A Swiss Center for Electronics and Microtechnology (CSEM) spin-off company, Heptagon, has received €6.2 million in venture capital funding to develop its marketing and production capacity.
The firm’s founders invented a new manufacturing process to make micro-optical devices in volume and at high speed.
Existing investors, the Finnish National Fund for Research and Development (Sitra) and InnovationsKapital of Sweden, came back for this round.
Plus there are two new backers, Innovacom, which got its start as the corporate venture arm of France Telecom, and High Tech Private Equity, based in Germany and founded by a former executive of the firm Jenoptik.
“With this [capital] we will be able to leverage our unique technology and to become the leader in some key markets,” says Andreas Herren, CEO of Heptagon.
Heptagon has its headquarters in Espoo, Finland, and its CEO and production facilities are in Zurich.
The optics it makes are tiny, lightweight pieces of glass or polymer that can focus light, shape it, split it, or disperse it.
These optics have surface features that make a match head look big and are capable of replacing much larger, so-called bulk optics, as well as enabling brand new products and innovations.
Heptagon’s products can be found in micro-lenses and are used in light-emitting diodes to make them appear brighter.
The LED market is probably the fastest growing in the semiconductor industry today. They are also found in sophisticated new camera-on-chip systems, as well as lasers and a number of other applications.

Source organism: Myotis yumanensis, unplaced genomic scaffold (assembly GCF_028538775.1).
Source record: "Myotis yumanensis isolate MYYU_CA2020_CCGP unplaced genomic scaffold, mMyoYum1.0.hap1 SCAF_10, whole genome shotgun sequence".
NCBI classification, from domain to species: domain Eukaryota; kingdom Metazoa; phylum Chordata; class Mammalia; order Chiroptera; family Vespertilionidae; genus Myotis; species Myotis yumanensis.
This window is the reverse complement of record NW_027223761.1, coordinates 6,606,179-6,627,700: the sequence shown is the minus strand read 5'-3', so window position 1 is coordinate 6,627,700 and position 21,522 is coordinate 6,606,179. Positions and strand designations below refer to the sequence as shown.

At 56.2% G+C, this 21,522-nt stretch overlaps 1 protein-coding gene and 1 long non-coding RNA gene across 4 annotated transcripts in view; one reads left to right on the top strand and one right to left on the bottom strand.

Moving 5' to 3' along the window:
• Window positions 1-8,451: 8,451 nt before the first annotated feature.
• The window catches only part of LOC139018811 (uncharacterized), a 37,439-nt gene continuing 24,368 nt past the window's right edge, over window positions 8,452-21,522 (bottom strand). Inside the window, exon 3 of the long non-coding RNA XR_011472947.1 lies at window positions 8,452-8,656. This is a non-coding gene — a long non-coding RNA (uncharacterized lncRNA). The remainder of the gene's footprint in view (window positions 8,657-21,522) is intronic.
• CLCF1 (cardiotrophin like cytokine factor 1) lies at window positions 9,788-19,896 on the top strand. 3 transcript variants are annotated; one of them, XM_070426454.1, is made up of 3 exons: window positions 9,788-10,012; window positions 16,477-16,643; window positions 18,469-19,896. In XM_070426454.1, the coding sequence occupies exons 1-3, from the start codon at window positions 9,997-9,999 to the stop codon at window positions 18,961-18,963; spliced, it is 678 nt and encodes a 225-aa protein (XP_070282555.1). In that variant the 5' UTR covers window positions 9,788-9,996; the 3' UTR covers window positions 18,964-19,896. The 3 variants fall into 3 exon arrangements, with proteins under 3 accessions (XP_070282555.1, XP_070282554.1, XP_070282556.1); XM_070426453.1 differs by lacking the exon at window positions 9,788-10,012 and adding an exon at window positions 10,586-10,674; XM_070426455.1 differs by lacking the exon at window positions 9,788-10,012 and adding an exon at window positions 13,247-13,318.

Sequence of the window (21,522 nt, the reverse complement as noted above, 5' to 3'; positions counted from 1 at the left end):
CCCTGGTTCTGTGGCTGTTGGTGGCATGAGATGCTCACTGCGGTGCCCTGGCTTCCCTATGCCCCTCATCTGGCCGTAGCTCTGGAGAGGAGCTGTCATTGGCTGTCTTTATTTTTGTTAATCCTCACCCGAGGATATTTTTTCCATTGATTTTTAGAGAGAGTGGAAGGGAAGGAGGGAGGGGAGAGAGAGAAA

“Our innovation solves problems that conventional optics have failed to. It is one of the key reasons for Heptagon's growth,” Herren told Swiss Venture earlier this year during a company tour.
The venture capital funding sends a signal that the market for micro-optics is poised for growth. This is good news for Swiss companies and researchers in the field who have been working on alternatives to conventional bulk optics for a number of years.
Swiss companies, such as Leica Geosystems, Swissoptic and SpectroSolutions make products that exploit micro-optics.
Swiss-based researcher Hans Peter Herzig of the Institute for Microtechnology (IMT) at the University of Neuchâtel literally wrote the book on micro-optics. It is called “Micro-Optics: Elements, Systems and Applications” and is published by Taylor and Francis.
The German firm, Suess, established a subsidiary in Neuchâtel to be near the IMT, as well as the CSEM. Suess MicroTec makes even smaller optical devices using techniques adapted from the semiconductor industry.
Heptagon raised seed capital in 1999. Earlier this year, Herren told Swiss Venture that his firm intended to raise €6 million by the end of 2003.
He achieved that goal, which is no small feat in today’s tough venture investing environment, due to the firm’s advanced stage.
It has revenues of greater than SFr8 million (estimated) and a number of big-name customers. Although the Swiss/Finnish firm is secretive about its customers, it does name two: Leica Geosystems and Sony’s consumer electronics division.
The reason for secrecy, according to Herren, is that Heptagon’s customers are working with a revolutionary technology that gives them a significant competitive advantage. It is a disruptive technology, so they don’t want competitors to know that they are working with one of the few companies in the world that can deliver this kind of micro-optical component.
by Valerie Thompson
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